You usually hear the left complain about the evils of Big Business and corporations, that awful “one percent” that controls our economy and our politicians. The left hates them — except when those same corporations use their despicable money and power to bully supporters of religious freedom. Then they’re not that bad.
What happened in Georgia is a perfect example. The people of Georgia asked their legislators to work on a bill that would show some sensitivity and balance between our First Amendment right to religious freedom and the recently discovered constitutional right to same-sex “marriage.” House Bill 757, known as the Free Exercise Protection Act, was the product of a long, arduous process where all sides worked together to come up with a compromise that would move the ball forward and protect all interested parties.
The Free Exercise Protection Act was a very modest bill. It was not perfect for either side. It was the product of lawmakers doing what they are supposed to do, come together and tackle the tough issues of the day to develop a framework that can protect all citizens.
The left hated the bill because … well, because it has the words “religious freedom” in it. In their estimation, there is no case in which religious freedom should win over left-wing-preferred rights. That is certainly the case with homosexual (LGBTQ) rights. As Equal Employment Opportunity Commission Commissioner and pro-LGBTQ activist Chai Feldblum has said, she recognizes that “gay” rights intrude on religious freedom but, “I’m having a hard time coming up with any case in which religious liberty should win.”
But it is not just “gay” rights; last week, the Little Sisters of the Poor were at the Supreme Court trying to prevent the government from forcing them to be part of a process to give out free contraception and abortifacients that are in violation of their deeply held religious beliefs.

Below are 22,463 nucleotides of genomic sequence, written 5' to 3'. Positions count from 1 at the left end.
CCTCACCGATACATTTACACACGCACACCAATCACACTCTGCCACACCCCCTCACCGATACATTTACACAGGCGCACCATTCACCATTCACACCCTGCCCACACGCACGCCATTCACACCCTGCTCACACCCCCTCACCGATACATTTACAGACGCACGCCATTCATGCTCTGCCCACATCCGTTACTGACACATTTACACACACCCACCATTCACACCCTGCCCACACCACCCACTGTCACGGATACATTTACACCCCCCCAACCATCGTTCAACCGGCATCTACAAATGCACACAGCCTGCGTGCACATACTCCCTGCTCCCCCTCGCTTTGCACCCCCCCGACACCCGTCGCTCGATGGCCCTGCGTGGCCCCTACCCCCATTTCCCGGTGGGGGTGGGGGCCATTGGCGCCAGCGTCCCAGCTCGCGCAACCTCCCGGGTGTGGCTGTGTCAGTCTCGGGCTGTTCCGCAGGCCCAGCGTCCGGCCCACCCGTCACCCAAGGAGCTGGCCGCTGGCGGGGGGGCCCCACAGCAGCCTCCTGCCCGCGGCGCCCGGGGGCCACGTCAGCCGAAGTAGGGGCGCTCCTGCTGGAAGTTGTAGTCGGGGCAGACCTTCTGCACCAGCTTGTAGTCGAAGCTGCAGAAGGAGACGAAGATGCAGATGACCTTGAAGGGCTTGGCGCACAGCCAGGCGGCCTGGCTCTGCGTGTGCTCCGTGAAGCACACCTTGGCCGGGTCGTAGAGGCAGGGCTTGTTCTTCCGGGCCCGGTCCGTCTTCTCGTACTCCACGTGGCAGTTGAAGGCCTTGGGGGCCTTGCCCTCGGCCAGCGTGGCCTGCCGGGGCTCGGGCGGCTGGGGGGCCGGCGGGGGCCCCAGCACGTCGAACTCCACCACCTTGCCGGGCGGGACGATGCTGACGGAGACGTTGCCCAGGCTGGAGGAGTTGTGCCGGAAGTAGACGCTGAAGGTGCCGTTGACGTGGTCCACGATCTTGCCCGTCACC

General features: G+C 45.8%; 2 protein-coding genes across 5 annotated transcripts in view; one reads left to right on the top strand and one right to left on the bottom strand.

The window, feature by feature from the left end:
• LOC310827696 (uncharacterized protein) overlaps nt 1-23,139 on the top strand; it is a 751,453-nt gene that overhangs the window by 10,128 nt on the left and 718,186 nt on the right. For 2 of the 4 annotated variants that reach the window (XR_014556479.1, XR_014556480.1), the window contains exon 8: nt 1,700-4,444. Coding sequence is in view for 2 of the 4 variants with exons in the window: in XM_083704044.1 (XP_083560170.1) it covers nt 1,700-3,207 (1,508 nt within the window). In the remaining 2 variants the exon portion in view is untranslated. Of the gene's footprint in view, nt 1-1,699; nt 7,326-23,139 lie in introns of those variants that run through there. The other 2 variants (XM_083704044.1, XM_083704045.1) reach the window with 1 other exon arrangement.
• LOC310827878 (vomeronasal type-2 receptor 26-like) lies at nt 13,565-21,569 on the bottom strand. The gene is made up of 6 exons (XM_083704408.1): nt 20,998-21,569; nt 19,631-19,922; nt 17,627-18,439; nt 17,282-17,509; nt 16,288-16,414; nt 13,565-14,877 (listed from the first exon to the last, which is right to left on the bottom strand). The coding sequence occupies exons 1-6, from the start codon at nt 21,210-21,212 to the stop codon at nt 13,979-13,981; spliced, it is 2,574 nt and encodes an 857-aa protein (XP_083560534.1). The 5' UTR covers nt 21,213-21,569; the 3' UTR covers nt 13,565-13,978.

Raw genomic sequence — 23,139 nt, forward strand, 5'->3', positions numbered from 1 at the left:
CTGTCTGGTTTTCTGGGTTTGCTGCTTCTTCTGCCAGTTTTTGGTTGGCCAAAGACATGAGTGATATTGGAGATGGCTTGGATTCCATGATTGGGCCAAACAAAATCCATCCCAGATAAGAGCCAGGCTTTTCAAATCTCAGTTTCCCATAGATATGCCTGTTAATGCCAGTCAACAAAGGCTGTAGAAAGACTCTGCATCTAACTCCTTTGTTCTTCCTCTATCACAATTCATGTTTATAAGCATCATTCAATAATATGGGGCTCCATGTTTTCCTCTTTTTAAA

There is no reason to force these poor nuns to participate in the government’s scheme to provide free drugs in violation of their conscience. Just like there is no reason to force a photographer to go to a wedding ceremony in violation of his or her conscience. There is no harm if they are allowed to decline to participate. The government can provide for the drugs itself through other channels, and the photographer will just lose some serious business. The same-sex couple will have many choices for their weddings.
Nothing good comes from forcing people to violate their consciences. It does not advance “gay” rights in any way. On the contrary, it exposes their lack of good faith and cements the opposition.
Still, that is exactly what the left and Big Business wants done in every state of the union. Bully the nuns and Christian bakers and photographers. They must be part of what violates their faith or face the consequences. Force them out of business, and treat them as criminals if necessary.
From Apple to the NFL to Disney, among many others, Big Business used all its power and resources to bully Georgia Gov. Nathan Deal to veto House Bill 757, while the left cheered him on.
Gov. Deal caved. And in doing so, he furthered the left’s mantra of Big Business’ hold on government. He should have stood with the people of Georgia who spoke in true democratic fashion through their legislature. He should have stood up to the bullies.
Instead he decided to give in to the demands of Big Business, joining the left in condemning all bullies, except those who have the goodies you like.
Mario Díaz, Esq., serves as Concerned Women for America's (CWA) Legal Counsel and leads CWA's Legal Studies Department. Mr. Diaz is a Constitutional Law scholar who focuses on cases and legislation dealing with CWA's core issues: religious liberty, sanctity of human life, defense of the family, sexual exploitation, education, national sovereignty, and support for Israel.